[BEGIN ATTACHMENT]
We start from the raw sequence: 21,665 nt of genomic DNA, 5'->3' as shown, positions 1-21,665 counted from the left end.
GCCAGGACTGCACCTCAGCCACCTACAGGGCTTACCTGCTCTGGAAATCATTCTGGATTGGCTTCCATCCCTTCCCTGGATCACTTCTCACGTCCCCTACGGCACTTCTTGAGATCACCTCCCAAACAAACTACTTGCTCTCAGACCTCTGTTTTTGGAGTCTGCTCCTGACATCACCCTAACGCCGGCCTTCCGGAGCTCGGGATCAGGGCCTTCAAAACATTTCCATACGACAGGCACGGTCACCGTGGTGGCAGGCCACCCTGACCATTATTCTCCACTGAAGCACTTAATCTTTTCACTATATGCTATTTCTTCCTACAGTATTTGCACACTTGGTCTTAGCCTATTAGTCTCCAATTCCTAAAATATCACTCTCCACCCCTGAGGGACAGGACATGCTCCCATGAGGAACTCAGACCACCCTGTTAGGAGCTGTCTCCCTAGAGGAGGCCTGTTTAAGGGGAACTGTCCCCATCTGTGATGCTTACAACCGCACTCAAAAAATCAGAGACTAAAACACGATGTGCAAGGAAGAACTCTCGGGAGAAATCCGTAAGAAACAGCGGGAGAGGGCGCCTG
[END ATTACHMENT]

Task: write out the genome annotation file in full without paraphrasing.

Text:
We start from the raw sequence: 21,665 nt of genomic DNA, 5'->3' as shown, positions 1-21,665 counted from the left end.
GCCAGGACTGCACCTCAGCCACCTACAGGGCTTACCTGCTCTGGAAATCATTCTGGATTGGCTTCCATCCCTTCCCTGGATCACTTCTCACGTCCCCTACGGCACTTCTTGAGATCACCTCCCAAACAAACTACTTGCTCTCAGACCTCTGTTTTTGGAGTCTGCTCCTGACATCACCCTAACGCCGGCCTTCCGGAGCTCGGGATCAGGGCCTTCAAAACATTTCCATACGACAGGCACGGTCACCGTGGTGGCAGGCCACCCTGACCATTATTCTCCACTGAAGCACTTAATCTTTTCACTATATGCTATTTCTTCCTACAGTATTTGCACACTTGGTCTTAGCCTATTAGTCTCCAATTCCTAAAATATCACTCTCCACCCCTGAGGGACAGGACATGCTCCCATGAGGAACTCAGACCACCCTGTTAGGAGCTGTCTCCCTAGAGGAGGCCTGTTTAAGGGGAACTGTCCCCATCTGTGATGCTTACAACCGCACTCAAAAAATCAGAGACTAAAACACGATGTGCAAGGAAGAACTCTCGGGAGAAATCCGTAAGAAACAGCGGGAGAGGGCGCCTG